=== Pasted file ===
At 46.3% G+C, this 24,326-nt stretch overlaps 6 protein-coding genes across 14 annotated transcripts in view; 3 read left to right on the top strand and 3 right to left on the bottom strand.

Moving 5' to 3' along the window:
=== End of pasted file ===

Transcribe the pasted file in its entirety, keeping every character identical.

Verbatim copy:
At 46.3% G+C, this 24,326-nt stretch overlaps 6 protein-coding genes across 14 annotated transcripts in view; 3 read left to right on the top strand and 3 right to left on the bottom strand.

Moving 5' to 3' along the window: